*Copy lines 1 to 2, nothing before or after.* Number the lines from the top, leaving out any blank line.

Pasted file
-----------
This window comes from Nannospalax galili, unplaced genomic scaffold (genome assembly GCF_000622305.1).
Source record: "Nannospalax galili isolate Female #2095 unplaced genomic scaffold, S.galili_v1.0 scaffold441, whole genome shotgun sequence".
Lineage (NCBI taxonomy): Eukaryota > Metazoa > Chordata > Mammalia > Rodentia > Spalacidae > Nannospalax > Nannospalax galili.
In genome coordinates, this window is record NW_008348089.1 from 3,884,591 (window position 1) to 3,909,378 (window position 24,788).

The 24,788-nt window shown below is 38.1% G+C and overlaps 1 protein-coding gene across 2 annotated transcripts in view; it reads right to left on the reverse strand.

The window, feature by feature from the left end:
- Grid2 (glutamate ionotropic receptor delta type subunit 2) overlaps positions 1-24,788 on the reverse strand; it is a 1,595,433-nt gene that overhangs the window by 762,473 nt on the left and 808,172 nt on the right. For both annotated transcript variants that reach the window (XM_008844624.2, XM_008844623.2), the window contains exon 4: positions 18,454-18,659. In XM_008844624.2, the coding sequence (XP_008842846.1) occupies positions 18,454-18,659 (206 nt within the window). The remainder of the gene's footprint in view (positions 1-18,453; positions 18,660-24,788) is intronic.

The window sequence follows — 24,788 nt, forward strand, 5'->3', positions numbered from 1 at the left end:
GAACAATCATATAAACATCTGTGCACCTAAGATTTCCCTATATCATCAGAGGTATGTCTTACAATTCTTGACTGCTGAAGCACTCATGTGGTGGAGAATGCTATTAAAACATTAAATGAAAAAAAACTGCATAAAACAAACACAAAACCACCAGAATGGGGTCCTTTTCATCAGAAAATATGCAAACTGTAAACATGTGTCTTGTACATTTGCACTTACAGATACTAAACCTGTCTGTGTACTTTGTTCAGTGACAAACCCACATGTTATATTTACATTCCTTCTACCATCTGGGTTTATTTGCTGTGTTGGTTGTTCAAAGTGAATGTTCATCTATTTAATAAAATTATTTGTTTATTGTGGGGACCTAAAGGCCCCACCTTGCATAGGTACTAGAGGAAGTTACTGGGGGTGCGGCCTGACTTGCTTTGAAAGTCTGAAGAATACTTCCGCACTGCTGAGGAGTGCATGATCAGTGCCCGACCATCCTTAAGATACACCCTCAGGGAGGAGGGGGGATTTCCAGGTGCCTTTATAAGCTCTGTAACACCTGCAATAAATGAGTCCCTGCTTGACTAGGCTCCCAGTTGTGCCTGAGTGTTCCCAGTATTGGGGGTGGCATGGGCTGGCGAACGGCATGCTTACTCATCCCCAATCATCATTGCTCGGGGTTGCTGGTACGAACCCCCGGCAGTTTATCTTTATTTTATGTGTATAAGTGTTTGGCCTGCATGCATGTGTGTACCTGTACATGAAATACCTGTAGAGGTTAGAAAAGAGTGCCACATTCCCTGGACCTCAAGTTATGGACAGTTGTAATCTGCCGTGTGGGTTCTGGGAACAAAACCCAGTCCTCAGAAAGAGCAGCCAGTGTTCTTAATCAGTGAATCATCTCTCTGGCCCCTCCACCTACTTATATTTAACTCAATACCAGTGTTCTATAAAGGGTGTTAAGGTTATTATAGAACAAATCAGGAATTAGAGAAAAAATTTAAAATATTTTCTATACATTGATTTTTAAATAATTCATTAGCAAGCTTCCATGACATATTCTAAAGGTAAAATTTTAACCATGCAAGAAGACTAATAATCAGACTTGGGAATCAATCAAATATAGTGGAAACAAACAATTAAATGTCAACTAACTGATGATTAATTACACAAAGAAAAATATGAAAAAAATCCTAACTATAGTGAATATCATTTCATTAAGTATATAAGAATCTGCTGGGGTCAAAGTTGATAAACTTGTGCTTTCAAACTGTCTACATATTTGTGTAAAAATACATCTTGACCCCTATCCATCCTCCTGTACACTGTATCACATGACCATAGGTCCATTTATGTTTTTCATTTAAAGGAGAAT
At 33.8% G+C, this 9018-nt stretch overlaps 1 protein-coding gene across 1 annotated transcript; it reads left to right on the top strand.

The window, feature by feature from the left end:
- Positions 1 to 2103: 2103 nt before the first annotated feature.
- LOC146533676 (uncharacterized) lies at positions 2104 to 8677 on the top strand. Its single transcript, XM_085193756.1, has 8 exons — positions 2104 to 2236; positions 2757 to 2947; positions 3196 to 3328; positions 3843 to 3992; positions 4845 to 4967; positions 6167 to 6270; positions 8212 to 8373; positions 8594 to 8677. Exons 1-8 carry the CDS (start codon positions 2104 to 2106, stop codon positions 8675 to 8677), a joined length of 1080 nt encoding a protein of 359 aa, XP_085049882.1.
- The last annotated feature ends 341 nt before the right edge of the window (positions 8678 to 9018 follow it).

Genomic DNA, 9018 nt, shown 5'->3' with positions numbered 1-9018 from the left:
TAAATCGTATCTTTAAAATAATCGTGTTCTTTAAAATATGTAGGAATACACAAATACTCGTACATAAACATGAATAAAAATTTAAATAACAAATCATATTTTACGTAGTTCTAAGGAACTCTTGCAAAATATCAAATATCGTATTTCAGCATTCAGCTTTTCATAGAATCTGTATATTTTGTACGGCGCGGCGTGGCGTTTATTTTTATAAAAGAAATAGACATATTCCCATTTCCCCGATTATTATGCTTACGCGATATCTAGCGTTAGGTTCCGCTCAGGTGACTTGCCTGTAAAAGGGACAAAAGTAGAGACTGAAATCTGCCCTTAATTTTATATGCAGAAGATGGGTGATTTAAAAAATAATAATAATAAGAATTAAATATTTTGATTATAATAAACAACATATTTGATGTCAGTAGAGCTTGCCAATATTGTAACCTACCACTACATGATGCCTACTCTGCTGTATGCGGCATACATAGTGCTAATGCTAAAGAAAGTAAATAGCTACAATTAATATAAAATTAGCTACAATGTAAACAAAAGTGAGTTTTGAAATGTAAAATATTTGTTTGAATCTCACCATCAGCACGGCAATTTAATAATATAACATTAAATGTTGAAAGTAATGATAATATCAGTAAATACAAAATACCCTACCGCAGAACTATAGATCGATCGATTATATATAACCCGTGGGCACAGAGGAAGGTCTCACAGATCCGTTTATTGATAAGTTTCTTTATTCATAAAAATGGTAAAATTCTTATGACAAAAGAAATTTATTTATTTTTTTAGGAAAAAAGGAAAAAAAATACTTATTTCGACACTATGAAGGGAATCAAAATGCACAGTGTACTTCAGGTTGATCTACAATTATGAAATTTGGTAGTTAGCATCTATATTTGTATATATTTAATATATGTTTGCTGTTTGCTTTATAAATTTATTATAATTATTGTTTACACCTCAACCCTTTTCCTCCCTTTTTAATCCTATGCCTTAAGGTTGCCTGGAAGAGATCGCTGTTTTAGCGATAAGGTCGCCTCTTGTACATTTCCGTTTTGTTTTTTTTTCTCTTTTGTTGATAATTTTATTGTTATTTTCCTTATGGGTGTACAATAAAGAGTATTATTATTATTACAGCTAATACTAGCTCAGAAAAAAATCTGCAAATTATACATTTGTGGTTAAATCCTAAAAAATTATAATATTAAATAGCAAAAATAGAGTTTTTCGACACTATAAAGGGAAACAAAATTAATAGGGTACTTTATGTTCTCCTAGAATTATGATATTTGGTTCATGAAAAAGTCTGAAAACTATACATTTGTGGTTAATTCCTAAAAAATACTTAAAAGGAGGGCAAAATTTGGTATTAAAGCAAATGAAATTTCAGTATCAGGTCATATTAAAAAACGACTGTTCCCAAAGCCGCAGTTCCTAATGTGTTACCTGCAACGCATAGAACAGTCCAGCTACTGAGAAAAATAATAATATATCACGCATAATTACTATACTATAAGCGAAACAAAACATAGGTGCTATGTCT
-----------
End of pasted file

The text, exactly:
This window comes from Nannospalax galili, unplaced genomic scaffold (genome assembly GCF_000622305.1).
Source record: "Nannospalax galili isolate Female #2095 unplaced genomic scaffold, S.galili_v1.0 scaffold441, whole genome shotgun sequence".